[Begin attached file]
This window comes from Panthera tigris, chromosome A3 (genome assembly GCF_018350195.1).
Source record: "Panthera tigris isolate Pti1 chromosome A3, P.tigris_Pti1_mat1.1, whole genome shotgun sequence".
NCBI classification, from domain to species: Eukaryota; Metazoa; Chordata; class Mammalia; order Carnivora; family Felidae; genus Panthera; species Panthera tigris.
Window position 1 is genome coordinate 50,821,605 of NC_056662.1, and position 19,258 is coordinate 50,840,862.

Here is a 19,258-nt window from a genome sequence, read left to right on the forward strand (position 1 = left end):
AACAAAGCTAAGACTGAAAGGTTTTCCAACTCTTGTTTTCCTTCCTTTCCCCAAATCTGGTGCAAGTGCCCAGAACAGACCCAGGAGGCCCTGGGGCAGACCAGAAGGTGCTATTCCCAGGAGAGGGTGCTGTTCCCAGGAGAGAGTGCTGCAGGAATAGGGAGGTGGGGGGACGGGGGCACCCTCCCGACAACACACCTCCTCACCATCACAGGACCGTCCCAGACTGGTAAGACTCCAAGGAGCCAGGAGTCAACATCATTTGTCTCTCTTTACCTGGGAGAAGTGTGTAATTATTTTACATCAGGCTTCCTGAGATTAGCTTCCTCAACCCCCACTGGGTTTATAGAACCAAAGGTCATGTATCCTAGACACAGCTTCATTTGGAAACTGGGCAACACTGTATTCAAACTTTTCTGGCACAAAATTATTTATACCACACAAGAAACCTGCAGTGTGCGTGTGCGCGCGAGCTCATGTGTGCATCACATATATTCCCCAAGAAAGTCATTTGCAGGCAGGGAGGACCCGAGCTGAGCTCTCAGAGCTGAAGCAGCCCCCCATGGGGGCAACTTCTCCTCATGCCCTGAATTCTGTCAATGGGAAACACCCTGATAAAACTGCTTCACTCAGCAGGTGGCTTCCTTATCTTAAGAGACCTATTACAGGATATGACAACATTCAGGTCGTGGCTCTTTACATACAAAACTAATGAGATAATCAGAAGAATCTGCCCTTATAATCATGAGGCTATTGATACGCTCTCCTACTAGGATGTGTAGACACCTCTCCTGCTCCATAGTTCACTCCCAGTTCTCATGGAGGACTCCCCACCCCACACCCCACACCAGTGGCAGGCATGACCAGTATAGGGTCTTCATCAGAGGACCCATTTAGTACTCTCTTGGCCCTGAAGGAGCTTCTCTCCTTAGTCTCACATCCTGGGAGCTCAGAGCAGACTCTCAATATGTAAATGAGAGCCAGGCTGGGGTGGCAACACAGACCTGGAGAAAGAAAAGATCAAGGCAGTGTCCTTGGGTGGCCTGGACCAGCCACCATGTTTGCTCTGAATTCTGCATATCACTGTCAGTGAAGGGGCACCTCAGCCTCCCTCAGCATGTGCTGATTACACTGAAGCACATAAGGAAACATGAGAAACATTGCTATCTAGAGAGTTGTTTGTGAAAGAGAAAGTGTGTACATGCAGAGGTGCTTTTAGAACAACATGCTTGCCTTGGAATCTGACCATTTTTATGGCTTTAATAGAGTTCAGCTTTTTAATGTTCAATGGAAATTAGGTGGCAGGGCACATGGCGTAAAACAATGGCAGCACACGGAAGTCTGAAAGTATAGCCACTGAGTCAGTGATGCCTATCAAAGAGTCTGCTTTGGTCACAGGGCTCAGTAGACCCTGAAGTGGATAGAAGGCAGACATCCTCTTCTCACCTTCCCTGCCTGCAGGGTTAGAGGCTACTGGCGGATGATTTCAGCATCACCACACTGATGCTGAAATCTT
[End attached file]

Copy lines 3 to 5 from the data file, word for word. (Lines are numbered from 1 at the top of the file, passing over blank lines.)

NCBI classification, from domain to species: Eukaryota; Metazoa; Chordata; class Mammalia; order Carnivora; family Felidae; genus Panthera; species Panthera tigris.
Window position 1 is genome coordinate 50,821,605 of NC_056662.1, and position 19,258 is coordinate 50,840,862.

Here is a 19,258-nt window from a genome sequence, read left to right on the forward strand (position 1 = left end):